ICE Audit = Terminations for Utah Hotel
According to the Utah News, The Grand America Hotel will terminate workers as a result of Department of Homeland Security audit that began last October. It is estimated that 120 of the hotel’s 600 workers will be terminated.
When U.S. Immigration and Customs Encforcement (ICE) audits an employer, they typically provide the employer with a list of suspect documents afterward. This list essentially indicates the employees that appear to have provided fraudulent documents to the employer when completing the Form I-9, Employment Eligibility Verification form at their time of hire. The employer must then go to the employees listed and request that they provide different documents acceptable for the Form I-9 (see Lists of Acceptable Documents).
If the employees fail to provide acceptable documents, then they must be terminated. This is exactly what has happened with Chipotle Mexican Grill and other high profile employers across the country. Utah News reports: Bruce Fery, president of The Grand America Hotel, released a statement confirming DHS instructions to not keep anyone employed who was unable to prove a legal right to work in the United States.
There is some speculation that the hotel was targeted because they were not yet signed up for E-Verify as mandated by Utah state law. This has not been confirmed, but the Utah Rattler reports:
Whatever the case may be, the audit of a large, non-compliant enterprise raises some interesting prospects:
1. Is ICE looking at large companies that aren’t in compliance with Utah’s 2010 E-Verify law?
While ICE will not enforce Utah’s law, looking for non-compliant companies in related laws is a legitimate means of targeting inspections and manpower.
2. Did other competitors file complaints with ICE?
Other hotels using E-Verify can see who is or is not signed up for the system and may have tipped off ICE due to the illegitimate competitive advantage gained by their non-compliant colleague:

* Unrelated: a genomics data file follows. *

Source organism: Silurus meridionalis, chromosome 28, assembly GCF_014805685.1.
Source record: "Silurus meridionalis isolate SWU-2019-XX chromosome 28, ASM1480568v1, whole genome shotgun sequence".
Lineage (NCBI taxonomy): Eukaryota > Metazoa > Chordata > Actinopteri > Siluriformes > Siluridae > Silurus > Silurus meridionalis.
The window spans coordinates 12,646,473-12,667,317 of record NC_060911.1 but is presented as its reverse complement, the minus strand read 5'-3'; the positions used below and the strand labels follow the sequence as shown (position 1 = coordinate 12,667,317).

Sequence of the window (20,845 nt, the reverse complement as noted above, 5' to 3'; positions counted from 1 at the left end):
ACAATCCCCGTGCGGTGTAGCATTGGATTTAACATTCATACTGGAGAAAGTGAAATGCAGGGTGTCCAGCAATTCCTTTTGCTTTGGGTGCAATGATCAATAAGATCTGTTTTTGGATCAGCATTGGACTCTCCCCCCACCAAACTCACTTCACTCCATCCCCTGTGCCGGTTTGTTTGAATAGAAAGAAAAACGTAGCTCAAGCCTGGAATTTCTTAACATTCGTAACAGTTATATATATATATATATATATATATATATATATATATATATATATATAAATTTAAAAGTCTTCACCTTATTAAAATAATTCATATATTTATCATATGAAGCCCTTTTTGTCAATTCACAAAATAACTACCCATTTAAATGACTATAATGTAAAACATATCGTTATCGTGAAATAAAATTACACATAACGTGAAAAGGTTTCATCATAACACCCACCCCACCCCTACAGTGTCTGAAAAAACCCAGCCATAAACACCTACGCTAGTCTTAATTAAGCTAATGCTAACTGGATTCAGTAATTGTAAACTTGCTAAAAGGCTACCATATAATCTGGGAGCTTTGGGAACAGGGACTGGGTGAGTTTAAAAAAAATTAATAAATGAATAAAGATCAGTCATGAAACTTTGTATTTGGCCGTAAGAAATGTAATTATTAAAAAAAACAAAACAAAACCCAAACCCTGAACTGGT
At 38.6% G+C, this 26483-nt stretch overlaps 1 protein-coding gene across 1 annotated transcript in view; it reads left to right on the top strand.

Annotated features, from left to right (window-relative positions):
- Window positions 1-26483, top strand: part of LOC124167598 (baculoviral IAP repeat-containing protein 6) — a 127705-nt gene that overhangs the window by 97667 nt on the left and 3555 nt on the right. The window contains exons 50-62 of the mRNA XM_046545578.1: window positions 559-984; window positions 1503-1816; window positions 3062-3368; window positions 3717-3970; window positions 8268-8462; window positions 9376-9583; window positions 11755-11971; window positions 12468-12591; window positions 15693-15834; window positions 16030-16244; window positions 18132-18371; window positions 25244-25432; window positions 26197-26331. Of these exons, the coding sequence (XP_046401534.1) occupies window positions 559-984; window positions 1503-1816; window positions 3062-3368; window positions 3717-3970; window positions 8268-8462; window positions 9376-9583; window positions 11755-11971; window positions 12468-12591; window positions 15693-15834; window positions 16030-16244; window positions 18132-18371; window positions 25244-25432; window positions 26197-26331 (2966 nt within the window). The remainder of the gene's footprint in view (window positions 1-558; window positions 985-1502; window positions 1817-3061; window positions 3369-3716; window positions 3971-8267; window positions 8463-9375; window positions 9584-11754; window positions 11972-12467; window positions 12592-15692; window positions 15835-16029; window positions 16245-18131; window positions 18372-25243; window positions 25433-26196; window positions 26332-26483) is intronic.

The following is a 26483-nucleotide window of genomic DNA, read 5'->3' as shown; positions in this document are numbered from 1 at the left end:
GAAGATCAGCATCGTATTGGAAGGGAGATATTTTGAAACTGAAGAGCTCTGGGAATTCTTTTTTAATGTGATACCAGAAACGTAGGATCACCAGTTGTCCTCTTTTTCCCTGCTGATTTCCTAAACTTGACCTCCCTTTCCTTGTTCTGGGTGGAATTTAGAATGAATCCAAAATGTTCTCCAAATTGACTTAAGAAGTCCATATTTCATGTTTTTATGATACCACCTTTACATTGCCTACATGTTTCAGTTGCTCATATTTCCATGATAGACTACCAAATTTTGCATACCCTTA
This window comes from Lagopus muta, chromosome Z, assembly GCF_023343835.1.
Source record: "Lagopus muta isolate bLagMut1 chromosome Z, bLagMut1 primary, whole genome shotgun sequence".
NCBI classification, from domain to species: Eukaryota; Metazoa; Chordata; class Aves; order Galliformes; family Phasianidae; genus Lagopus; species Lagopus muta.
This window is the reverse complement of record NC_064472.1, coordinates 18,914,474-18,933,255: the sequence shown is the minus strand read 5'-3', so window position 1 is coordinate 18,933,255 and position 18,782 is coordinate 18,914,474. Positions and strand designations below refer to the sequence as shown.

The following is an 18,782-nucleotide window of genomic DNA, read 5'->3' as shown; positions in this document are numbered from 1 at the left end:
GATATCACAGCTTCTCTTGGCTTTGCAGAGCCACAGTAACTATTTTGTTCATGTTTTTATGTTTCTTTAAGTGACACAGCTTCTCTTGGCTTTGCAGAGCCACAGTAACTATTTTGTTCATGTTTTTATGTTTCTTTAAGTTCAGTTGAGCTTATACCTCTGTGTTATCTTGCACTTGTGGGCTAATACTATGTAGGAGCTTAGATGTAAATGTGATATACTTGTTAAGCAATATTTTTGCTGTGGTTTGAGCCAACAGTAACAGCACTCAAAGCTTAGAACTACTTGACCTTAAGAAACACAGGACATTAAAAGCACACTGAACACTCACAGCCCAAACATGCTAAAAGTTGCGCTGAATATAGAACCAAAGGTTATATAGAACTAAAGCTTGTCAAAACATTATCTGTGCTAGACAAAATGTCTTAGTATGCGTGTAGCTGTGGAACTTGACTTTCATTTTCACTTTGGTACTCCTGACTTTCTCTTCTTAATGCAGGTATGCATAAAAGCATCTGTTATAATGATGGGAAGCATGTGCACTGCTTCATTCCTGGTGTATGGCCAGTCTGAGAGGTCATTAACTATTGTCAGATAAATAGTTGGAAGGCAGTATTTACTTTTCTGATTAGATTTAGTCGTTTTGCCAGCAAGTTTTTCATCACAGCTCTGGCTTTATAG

Lori Haley, spokeswoman for U.S. Immigrations and Customs Enforcement, released a statement saying her agency has a responsibility to curb businesses’ appetite for undocumented immigrant labor but wouldn’t confirm the agency did an audit.
“Responsible employers who seek to conduct their business lawfully are put at an unfair disadvantage as they try to compete with unscrupulous businesses,” Haley said in the statement. “Such businesses gain a competitive edge by paying illegal alien workers low wages or otherwise exploiting them. These inspections are one of the most powerful tools the federal government has to ensure that businesses are complying with U.S. employment laws.”
If, however, ICE is using a list of companies in violation of the 2010 law, it will be interesting to see who else is paid a visit, including some of Utah’s dairy farmers, home builders, and other businesses who aligned themselves with amnesty programs (such as HB116) and intimated that they hire “undocumented workers”.
Whether Utah employers are being targeted or not, it is clear that ICE is auditing more and more employers. The best way to protect yourself and your organization from a similar audit is to have a 3rd party expert auditor review your I-9s now, so you can find out what issues you may have. Then you can form a plan to deal with the issues BEFORE you are audited by ICE.
Form I-9 Auditing, LLC has expert auditors that can help you. Call us at 949-640-4949 to find out which audit service can help you.